Eight Years Later
“I can’t believe we’re leaving.”
The four of us stood at the entrance to the Hamilton Heights subdivision, by the neighborhood playground and pool—although the latter was closed since it was the first day of January. The sound of squeaking swings and shoes crunching on gravel filled the air.
“It flew by,” Josh agreed. “But in a good way.”
“No complaints,” Dante said. “Whole thing turned out a lot better than I expected when we moved in.”
We had all thought it was temporary, way back when we purchased the remaining lots in the neighborhood and were trying to keep it afloat. But months turned into years, and we had settled in. We had been happy.
We were still happy, but it was time for something new.
“Lot of good memories,” Quinn said solemnly. “I have to admit, I’m getting a little sad.”
Josh clapped him on the back. “Plenty of more memories to come.” Always the manager, he looked at his watch. “We should get going. Lots to unpack at the new place.”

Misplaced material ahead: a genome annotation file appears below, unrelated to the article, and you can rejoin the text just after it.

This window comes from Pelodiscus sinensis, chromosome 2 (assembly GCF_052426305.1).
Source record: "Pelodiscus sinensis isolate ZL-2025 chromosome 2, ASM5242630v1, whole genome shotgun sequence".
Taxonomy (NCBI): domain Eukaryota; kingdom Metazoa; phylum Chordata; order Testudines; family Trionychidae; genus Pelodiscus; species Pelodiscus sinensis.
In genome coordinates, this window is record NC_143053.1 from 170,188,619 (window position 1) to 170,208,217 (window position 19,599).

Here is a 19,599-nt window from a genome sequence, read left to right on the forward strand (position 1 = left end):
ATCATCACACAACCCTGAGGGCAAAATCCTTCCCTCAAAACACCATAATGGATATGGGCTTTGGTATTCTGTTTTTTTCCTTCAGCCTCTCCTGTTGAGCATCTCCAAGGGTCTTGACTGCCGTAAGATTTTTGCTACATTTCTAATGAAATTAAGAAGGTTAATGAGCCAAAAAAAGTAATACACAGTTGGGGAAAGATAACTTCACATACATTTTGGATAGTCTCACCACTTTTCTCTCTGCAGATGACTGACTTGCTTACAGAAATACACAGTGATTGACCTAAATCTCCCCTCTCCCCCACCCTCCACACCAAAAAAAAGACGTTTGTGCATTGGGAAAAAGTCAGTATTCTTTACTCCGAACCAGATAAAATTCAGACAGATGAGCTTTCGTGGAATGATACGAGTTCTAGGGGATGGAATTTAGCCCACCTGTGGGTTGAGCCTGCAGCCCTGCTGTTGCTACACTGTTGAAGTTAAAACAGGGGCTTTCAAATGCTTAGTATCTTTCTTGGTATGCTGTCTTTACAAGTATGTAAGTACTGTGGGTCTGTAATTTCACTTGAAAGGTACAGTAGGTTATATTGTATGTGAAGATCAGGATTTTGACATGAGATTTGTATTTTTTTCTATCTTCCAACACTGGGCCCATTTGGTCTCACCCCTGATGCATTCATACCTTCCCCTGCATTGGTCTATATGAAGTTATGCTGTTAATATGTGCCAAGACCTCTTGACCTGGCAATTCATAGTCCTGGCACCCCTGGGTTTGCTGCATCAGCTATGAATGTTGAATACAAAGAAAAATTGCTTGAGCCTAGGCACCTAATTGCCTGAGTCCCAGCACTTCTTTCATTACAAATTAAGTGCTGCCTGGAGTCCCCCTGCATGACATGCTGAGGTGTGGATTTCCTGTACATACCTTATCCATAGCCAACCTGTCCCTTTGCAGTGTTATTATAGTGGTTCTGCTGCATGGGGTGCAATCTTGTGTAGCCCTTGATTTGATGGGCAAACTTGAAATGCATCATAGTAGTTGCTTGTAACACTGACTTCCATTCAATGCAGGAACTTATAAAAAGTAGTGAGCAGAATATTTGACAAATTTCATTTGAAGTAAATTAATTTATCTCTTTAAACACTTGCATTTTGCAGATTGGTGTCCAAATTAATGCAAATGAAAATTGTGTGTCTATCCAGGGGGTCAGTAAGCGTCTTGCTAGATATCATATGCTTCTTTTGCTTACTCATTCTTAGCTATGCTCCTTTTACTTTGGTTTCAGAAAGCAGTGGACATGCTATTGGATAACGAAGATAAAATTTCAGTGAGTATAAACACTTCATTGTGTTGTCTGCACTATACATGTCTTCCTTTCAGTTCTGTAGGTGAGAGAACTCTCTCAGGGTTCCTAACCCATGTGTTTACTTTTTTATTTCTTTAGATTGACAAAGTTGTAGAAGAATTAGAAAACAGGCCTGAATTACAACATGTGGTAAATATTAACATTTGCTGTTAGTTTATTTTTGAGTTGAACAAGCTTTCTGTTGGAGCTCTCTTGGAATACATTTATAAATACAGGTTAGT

Dante turned to the swings. “Come on, pork bro-mein. Race you to the moving truck!”
Louise, our five-year-old daughter, screamed excitedly and sprinted toward the UHauls. Dante pumped his fists in slow-motion to let her catch up, then chased her while tickling her sides. She squealed happily and told him to stop cheating.
Behind them, our son Aaron followed while staring at the screen of his videogame. He was like a zombie, but I figured it was okay today. Changes were tough, and he was coping the best way he knew how.
I slipped my hand into Quinn’s as we followed them. “Nervous?” he asked me.
“Yeah,” I said. “But it’s the good kind.”
Quinn nodded. “Like the kind I had when I quit my job and went to school full-time. Nervous, excited, and restless all mixed together.”